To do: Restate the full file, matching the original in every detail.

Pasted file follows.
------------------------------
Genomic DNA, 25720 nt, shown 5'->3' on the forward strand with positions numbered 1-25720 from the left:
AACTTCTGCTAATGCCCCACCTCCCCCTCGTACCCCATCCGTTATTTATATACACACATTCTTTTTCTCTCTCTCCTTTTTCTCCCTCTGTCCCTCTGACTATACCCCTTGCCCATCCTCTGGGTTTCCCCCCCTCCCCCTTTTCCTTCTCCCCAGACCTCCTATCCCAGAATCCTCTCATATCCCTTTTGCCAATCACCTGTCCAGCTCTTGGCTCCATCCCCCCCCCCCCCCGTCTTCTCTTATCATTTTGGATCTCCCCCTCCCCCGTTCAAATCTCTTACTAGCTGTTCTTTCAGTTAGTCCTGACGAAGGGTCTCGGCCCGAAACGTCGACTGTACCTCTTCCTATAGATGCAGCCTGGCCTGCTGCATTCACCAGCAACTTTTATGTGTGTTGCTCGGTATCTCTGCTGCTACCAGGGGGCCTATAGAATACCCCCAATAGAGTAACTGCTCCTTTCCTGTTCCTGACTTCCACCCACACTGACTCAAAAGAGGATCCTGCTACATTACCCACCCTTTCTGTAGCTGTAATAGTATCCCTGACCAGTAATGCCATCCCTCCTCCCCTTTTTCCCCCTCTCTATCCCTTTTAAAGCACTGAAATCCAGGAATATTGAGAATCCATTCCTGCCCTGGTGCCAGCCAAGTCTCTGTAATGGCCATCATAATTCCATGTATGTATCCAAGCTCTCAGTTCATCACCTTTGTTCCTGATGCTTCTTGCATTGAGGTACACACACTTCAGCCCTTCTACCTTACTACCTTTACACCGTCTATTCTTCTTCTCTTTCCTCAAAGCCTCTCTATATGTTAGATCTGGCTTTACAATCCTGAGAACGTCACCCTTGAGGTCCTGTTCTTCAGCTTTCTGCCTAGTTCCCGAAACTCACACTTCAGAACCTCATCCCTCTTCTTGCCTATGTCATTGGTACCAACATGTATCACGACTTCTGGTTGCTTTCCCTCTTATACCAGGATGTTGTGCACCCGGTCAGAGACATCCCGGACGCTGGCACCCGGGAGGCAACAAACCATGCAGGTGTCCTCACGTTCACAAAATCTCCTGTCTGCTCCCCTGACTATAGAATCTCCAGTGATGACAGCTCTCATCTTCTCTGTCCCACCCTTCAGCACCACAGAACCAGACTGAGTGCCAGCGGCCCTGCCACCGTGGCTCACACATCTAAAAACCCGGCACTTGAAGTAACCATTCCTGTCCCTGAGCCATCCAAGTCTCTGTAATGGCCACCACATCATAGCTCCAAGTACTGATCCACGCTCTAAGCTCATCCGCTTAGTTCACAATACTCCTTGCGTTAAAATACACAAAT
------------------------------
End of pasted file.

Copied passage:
Genomic DNA, 25720 nt, shown 5'->3' on the forward strand with positions numbered 1-25720 from the left:
AACTTCTGCTAATGCCCCACCTCCCCCTCGTACCCCATCCGTTATTTATATACACACATTCTTTTTCTCTCTCTCCTTTTTCTCCCTCTGTCCCTCTGACTATACCCCTTGCCCATCCTCTGGGTTTCCCCCCCTCCCCCTTTTCCTTCTCCCCAGACCTCCTATCCCAGAATCCTCTCATATCCCTTTTGCCAATCACCTGTCCAGCTCTTGGCTCCATCCCCCCCCCCCCCCGTCTTCTCTTATCATTTTGGATCTCCCCCTCCCCCGTTCAAATCTCTTACTAGCTGTTCTTTCAGTTAGTCCTGACGAAGGGTCTCGGCCCGAAACGTCGACTGTACCTCTTCCTATAGATGCAGCCTGGCCTGCTGCATTCACCAGCAACTTTTATGTGTGTTGCTCGGTATCTCTGCTGCTACCAGGGGGCCTATAGAATACCCCCAATAGAGTAACTGCTCCTTTCCTGTTCCTGACTTCCACCCACACTGACTCAAAAGAGGATCCTGCTACATTACCCACCCTTTCTGTAGCTGTAATAGTATCCCTGACCAGTAATGCCATCCCTCCTCCCCTTTTTCCCCCTCTCTATCCCTTTTAAAGCACTGAAATCCAGGAATATTGAGAATCCATTCCTGCCCTGGTGCCAGCCAAGTCTCTGTAATGGCCATCATAATTCCATGTATGTATCCAAGCTCTCAGTTCATCACCTTTGTTCCTGATGCTTCTTGCATTGAGGTACACACACTTCAGCCCTTCTACCTTACTACCTTTACACCGTCTATTCTTCTTCTCTTTCCTCAAAGCCTCTCTATATGTTAGATCTGGCTTTACAATCCTGAGAACGTCACCCTTGAGGTCCTGTTCTTCAGCTTTCTGCCTAGTTCCCGAAACTCACACTTCAGAACCTCATCCCTCTTCTTGCCTATGTCATTGGTACCAACATGTATCACGACTTCTGGTTGCTTTCCCTCTTATACCAGGATGTTGTGCACCCGGTCAGAGACATCCCGGACGCTGGCACCCGGGAGGCAACAAACCATGCAGGTGTCCTCACGTTCACAAAATCTCCTGTCTGCTCCCCTGACTATAGAATCTCCAGTGATGACAGCTCTCATCTTCTCTGTCCCACCCTTCAGCACCACAGAACCAGACTGAGTGCCAGCGGCCCTGCCACCGTGGCTCACACATCTAAAAACCCGGCACTTGAAGTAACCATTCCTGTCCCTGAGCCATCCAAGTCTCTGTAATGGCCACCACATCATAGCTCCAAGTACTGATCCACGCTCTAAGCTCATCCGCTTAGTTCACAATACTCCTTGCGTTAAAATACACAAAT